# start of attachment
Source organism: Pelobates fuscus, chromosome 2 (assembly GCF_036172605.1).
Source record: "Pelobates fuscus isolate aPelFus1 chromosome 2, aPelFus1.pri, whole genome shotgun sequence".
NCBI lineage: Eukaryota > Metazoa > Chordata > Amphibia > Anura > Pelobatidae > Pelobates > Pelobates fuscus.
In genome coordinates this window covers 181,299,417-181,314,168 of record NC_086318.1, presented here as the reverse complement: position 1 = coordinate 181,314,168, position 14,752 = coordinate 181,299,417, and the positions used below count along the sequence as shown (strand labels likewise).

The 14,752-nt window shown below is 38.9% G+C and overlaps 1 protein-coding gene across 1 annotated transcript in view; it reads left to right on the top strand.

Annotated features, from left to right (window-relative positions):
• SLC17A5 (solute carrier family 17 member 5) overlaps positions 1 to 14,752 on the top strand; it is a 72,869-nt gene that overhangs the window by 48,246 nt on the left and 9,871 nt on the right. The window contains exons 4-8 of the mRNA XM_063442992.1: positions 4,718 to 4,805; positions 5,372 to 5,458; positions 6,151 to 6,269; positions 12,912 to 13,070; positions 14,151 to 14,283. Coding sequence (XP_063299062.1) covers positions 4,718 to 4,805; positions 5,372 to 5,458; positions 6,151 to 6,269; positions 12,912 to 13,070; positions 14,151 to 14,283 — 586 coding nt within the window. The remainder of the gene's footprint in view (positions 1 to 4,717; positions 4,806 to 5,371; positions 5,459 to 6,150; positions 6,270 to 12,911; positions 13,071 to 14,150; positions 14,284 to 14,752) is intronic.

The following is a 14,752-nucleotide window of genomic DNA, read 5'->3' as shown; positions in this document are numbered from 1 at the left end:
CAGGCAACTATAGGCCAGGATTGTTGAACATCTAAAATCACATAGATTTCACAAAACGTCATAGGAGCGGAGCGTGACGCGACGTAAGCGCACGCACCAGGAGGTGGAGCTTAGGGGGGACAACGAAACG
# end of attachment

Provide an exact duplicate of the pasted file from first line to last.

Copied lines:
Source organism: Pelobates fuscus, chromosome 2 (assembly GCF_036172605.1).
Source record: "Pelobates fuscus isolate aPelFus1 chromosome 2, aPelFus1.pri, whole genome shotgun sequence".
NCBI lineage: Eukaryota > Metazoa > Chordata > Amphibia > Anura > Pelobatidae > Pelobates > Pelobates fuscus.
In genome coordinates this window covers 181,299,417-181,314,168 of record NC_086318.1, presented here as the reverse complement: position 1 = coordinate 181,314,168, position 14,752 = coordinate 181,299,417, and the positions used below count along the sequence as shown (strand labels likewise).

The 14,752-nt window shown below is 38.9% G+C and overlaps 1 protein-coding gene across 1 annotated transcript in view; it reads left to right on the top strand.

Annotated features, from left to right (window-relative positions):
• SLC17A5 (solute carrier family 17 member 5) overlaps positions 1 to 14,752 on the top strand; it is a 72,869-nt gene that overhangs the window by 48,246 nt on the left and 9,871 nt on the right. The window contains exons 4-8 of the mRNA XM_063442992.1: positions 4,718 to 4,805; positions 5,372 to 5,458; positions 6,151 to 6,269; positions 12,912 to 13,070; positions 14,151 to 14,283. Coding sequence (XP_063299062.1) covers positions 4,718 to 4,805; positions 5,372 to 5,458; positions 6,151 to 6,269; positions 12,912 to 13,070; positions 14,151 to 14,283 — 586 coding nt within the window. The remainder of the gene's footprint in view (positions 1 to 4,717; positions 4,806 to 5,371; positions 5,459 to 6,150; positions 6,270 to 12,911; positions 13,071 to 14,150; positions 14,284 to 14,752) is intronic.

The following is a 14,752-nucleotide window of genomic DNA, read 5'->3' as shown; positions in this document are numbered from 1 at the left end:
CAGGCAACTATAGGCCAGGATTGTTGAACATCTAAAATCACATAGATTTCACAAAACGTCATAGGAGCGGAGCGTGACGCGACGTAAGCGCACGCACCAGGAGGTGGAGCTTAGGGGGGACAACGAAACG